This is an old issue when it comes to Celtic culture and our historical source texts. In this video I try to unpick the position we’re currently in from the perspective of Welsh culture, and explain why I’m not necessarily taking the usual route with this field of study.
An overview of the Mari Lwyd folk custom and the meaning of some of the folk verses sung during the festivities.
What power did the historical Taliesin wield? As a sixth century chief bard of the early Welsh his ceremonial role involved more than praising and eulogising the great war chiefs of his time. Taken from a live Q&A where I was responding to answers sent in by students following the Taliesin Origins course.
. . . and how its meaning may have evolved over time.
Brú na Bóinne is an enormous passage grave in Ireland that was built about five thousand years ago, and it was considered a dwelling place of gods for at least three and a half thousand years. So how come this ancient monument played such a prominent role in Irish history?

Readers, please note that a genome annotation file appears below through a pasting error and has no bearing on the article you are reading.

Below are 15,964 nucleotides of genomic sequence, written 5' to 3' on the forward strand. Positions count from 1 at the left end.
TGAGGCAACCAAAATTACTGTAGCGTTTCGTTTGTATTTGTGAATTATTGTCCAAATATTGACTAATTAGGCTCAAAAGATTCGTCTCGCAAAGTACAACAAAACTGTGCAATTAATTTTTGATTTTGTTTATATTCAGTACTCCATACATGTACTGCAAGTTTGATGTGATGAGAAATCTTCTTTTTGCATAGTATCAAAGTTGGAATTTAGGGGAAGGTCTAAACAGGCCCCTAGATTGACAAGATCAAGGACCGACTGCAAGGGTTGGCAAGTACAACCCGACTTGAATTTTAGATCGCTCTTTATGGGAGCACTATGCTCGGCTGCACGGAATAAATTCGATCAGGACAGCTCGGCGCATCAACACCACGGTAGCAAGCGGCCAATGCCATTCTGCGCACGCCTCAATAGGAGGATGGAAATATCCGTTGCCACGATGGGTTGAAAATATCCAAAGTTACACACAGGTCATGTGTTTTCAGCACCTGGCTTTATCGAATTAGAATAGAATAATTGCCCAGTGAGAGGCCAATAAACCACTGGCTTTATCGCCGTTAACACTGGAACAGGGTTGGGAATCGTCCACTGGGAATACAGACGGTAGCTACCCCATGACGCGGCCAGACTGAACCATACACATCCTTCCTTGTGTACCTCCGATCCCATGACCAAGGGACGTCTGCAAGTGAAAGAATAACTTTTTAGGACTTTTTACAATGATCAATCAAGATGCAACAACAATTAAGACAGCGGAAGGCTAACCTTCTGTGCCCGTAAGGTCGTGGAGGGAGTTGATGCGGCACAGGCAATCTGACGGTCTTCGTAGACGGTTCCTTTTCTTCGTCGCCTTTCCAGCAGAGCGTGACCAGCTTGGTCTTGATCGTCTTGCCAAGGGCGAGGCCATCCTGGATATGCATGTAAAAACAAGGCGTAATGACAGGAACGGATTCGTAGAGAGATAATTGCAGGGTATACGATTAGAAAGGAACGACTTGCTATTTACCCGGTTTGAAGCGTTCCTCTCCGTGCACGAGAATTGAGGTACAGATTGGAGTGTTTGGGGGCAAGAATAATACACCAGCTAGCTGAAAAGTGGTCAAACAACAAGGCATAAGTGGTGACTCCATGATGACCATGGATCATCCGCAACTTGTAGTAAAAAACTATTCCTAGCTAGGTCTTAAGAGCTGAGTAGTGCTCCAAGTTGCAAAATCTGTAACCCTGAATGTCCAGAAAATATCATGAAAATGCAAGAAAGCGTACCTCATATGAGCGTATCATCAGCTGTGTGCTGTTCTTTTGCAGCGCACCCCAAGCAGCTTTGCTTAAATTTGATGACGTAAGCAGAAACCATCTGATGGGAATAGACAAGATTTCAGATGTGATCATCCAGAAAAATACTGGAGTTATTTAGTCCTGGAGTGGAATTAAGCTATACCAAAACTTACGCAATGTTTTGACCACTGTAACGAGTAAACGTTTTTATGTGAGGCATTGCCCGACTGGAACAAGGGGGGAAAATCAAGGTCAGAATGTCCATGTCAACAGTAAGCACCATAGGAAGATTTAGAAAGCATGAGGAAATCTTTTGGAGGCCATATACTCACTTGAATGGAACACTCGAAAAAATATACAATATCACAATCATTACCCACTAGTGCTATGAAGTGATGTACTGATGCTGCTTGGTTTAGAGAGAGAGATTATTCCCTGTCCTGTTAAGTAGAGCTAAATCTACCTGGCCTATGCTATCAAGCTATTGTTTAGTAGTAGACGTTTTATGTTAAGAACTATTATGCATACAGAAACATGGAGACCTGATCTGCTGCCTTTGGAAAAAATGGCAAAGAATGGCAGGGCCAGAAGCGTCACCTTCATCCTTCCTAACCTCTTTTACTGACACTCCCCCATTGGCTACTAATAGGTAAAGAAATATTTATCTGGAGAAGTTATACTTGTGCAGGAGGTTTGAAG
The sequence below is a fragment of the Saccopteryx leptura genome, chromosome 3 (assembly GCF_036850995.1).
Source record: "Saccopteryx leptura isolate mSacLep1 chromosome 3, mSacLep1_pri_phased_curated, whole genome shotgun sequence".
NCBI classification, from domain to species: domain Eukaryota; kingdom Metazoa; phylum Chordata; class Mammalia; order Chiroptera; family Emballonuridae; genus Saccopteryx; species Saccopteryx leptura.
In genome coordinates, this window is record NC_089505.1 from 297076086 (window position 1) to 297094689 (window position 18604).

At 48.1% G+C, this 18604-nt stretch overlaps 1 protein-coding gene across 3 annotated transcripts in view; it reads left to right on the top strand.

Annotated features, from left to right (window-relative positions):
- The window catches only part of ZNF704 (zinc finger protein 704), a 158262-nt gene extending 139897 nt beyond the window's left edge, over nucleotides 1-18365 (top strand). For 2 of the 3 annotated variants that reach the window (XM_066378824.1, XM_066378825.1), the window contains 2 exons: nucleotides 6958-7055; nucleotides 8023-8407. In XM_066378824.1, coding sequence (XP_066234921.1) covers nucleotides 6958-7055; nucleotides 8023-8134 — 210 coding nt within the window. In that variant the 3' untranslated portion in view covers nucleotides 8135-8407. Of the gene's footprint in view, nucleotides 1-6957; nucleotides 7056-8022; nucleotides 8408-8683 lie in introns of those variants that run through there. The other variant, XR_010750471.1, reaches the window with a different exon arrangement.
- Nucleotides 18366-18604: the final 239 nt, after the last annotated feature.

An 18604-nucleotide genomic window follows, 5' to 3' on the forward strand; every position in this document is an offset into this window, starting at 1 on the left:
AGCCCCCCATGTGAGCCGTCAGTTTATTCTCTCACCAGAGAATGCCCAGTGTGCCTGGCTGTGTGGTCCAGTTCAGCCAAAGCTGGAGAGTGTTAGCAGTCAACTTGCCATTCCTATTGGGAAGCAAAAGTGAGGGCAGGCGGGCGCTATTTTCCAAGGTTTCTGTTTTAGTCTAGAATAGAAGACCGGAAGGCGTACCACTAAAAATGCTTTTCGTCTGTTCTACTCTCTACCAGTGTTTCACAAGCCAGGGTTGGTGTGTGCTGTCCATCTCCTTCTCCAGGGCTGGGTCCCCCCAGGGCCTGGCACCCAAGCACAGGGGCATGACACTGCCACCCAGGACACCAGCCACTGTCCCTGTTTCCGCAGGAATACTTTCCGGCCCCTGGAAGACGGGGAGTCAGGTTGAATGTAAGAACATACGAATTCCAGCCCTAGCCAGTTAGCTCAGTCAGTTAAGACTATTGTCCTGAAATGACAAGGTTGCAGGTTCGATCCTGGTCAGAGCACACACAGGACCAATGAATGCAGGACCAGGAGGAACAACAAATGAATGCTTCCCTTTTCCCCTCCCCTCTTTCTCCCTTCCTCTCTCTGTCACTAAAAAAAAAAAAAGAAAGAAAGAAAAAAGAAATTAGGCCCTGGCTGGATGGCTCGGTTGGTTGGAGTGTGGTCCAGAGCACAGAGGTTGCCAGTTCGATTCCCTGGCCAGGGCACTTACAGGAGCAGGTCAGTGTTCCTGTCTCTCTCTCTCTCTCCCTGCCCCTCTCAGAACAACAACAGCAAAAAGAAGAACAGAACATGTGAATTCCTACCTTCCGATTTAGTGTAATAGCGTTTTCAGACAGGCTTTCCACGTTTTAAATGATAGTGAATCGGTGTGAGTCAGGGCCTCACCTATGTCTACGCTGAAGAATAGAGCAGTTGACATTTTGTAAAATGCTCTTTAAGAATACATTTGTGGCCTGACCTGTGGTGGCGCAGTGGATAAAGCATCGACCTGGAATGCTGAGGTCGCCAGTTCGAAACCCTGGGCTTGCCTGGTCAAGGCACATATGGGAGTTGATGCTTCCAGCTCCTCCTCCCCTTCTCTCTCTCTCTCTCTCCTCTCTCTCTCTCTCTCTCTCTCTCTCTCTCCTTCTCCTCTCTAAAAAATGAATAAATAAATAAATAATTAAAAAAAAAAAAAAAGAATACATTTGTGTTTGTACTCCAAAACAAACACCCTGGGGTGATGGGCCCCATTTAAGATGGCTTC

The Twrch Trwyth, a nobleman transformed into a giant boar, is one of the more prominent characters in Welsh myth. In the tale of Culhwch and Olwen he is hunted by Arthur and his men, but not even these great heroes can vanquish this most terrible of enchanted beasts. So why is the Trwch Trwyth so impossible to kill?
Christianity is one of the most successful religions ever. Through out its long history it has gained enormous political and cultural power, and attracted the devotion of billions. So what was the key to its success in Celtic Britain?
The general consensus among Celtic scholars used to be that Rhiannon, the otherworldly queen of the Mabinogi, was originally a horse goddess. But in more recent decades this idea has been viewed with scepticism. So is she or isn’t she? The answer is both yes and no.
Manannán mac Lir is a mythological character that turns up in old stories from Ireland, The Isle of Man and Wales. Why was he so popular?